4. Require monthly budget updates from department heads. Doesn't have to be War and Peace reporting, just a balance against projected spending to the end of the fiscal year.
5. Demand a precise accounting of the roughly $28 million that annually disappears in the blackhole of mental health, as the number of dependent mentally ill wandering the streets steadily increases.
6. Get Measure B done. Laughable that our own psych unit remains in limbo.
CAROL MORDHORST, former Public Health Director, commented Wednesday on the proposal to split HHSA from one amorphous unmanaged blob into two slightly smaller amorphous unmanaged blobs:
Mordhorst: "In the past 15 years I have watched the erosion of Public Health. Twice I contracted with the County to provide management services during the vacancy of the Public Health Director. I observed the over-bureaucratic process that delayed hiring, processing contracts and timely decision making. Furthermore, I observed poor morale, and exodus of highly skilled, frustrated staff with the lack of knowledgeble leadership. Staffing in community wellness and nursing are less than half of the staff of 15 years ago. The covid pandemic has demonstrated how important public health is and how it affects the entire population. There are many diseases transmitted through food, water, air, saliva and sex that also affect our public health. Public health staff are needed to properly address these issues and be lead by an individual who is not distracted by the many behavior health issues this county faces."
THAT LAST “distraction” comment was in opposition to the proposal to merge behavioral (mental) health with public health as one of the two amorphous unmanagement blobs, which, obviously Mordhorst opposes. Mordhorst also recommended moving environmental health into public health. The Supes seemed flummoxed by Mordhorst who while of course not mentioning CEO Carmel Angelo by name, was certainly talking about problems that are the CEO’s doing. The Supes then pushed the re-org issue into yet another ad-hoc committee to explore further while at the same time requesting that CEO continue in her search to find a replacement for Public Health Director Barbara Howe, fired abruptly more than a year ago by the CEO and resulting in a still pending wrongful termination lawsuit. Since February the CEO has had public health being administered by a woman named Mary Alice Willeford whose expertise, such as it is, is in financial administration not public health.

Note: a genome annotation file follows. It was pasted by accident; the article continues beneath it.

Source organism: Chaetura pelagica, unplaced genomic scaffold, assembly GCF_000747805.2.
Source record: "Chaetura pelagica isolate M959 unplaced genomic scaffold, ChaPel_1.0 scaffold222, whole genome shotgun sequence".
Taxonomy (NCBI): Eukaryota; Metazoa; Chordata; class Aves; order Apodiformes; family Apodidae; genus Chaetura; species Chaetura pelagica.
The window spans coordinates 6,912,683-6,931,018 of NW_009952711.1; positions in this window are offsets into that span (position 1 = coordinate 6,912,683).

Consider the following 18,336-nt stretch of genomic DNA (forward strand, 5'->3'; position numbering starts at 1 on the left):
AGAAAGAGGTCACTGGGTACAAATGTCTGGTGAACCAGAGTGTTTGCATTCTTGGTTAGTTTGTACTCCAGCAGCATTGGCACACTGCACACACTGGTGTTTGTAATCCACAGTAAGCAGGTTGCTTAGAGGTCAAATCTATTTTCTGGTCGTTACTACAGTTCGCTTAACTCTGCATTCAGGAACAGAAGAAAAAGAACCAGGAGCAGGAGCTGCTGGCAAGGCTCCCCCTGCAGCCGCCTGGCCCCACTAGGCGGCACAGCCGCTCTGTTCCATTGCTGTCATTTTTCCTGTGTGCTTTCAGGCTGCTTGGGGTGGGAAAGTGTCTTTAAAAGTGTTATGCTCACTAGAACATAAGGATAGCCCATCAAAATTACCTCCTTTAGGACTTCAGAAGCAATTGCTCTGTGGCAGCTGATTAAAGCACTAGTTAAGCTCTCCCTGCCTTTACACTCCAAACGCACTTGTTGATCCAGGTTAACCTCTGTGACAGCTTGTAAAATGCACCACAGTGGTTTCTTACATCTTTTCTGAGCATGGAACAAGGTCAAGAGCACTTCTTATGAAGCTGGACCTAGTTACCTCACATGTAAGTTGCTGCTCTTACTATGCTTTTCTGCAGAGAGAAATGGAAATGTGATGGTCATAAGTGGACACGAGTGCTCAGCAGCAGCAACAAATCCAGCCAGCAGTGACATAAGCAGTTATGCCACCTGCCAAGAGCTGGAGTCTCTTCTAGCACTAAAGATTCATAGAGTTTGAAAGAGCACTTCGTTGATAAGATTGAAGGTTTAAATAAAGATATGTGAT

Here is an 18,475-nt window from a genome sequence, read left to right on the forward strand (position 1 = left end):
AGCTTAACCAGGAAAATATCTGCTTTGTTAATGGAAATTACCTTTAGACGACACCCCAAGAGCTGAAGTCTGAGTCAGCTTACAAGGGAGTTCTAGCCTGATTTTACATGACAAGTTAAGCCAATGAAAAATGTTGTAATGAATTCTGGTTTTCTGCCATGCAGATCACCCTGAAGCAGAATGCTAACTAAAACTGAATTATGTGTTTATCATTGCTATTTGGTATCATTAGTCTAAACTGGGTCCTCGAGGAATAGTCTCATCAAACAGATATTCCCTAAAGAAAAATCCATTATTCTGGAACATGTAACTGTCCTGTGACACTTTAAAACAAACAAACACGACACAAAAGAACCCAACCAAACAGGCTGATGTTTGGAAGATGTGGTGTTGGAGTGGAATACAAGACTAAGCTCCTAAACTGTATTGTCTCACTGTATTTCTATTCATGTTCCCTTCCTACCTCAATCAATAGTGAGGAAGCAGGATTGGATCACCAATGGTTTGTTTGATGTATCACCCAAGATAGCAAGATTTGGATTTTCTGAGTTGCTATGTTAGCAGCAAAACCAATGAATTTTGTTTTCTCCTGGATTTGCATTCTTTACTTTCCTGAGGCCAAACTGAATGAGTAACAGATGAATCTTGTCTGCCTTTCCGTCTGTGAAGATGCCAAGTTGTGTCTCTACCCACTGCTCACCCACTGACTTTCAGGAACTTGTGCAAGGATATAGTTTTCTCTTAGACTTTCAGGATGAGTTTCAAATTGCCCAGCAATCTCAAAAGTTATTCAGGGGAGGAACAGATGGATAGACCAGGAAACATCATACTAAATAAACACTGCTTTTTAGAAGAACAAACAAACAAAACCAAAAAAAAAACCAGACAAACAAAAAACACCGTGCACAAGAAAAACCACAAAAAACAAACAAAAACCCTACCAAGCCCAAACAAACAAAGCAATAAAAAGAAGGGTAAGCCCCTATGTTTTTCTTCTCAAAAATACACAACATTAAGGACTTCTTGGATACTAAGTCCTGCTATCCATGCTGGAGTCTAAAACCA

Dear Jackson State Demonstration Forest Trail Stewards,
I just finished reading Cal Fire’s rebuttal to public comments submitted in the JAG meeting. Did anyone else find this piece to be pure BS or was it just me? In the response it is very clear who Tori Norville believes she/he is working for and spoiler alert; it’s not us! As you wade through all the unsubstantiated assertions in this purely defensive paper it becomes clear that the only reason a “Forest” is allowed to exist at all is for the board feet it is capable of producing for the big timber conglomerates who obviously own Cal Fire’s ruling elites. I sent another Email to Senator McGuire’s office yesterday asking for him to declare his position on the issue of the fate of JDSF. I read the Press Democrat daily and have yet to see any article regarding this situation in the forest. I know both McGuire and Assemblyman Woods have a lot on their plates but obviously they need to hear from a lot more of their constituents. Next I will move onto the Newsom Executive Order N-82-20 30x30 angle, perhaps a phone call might be most effective!
LITTLE RIVER IMPROVEMENT CLUB & MUSEUM
Find out how it really was.
The Little River Improvement Club and Museum is open Saturday and Sunday from Noon to 3PM every weekend through the summer and otherwise, by appointment. Current displays include “Memories of Albion/Little River,” the Little River Cemetery, and Mendocino Woodlands.
Come see what we're all about - 8185 N. Highway One. Call 707-734-3596 for more information.
CATCH OF THE DAY, Tuesday, June 9, 2021
SEAN FLINTON, Fort Bragg. Disorderly conduct-alcohol, probation revocation. (Frequent flyer.)
MICHAEL FREEMAN JR, Covelo. Disorderly conduct-alcohol, smuggling controled substances or liquor into jail.
ARNOLD GAHM, Ukiah. Controlled substance, paraphernalia, county parole violation, mandatory supervision sentencing, probation revocation.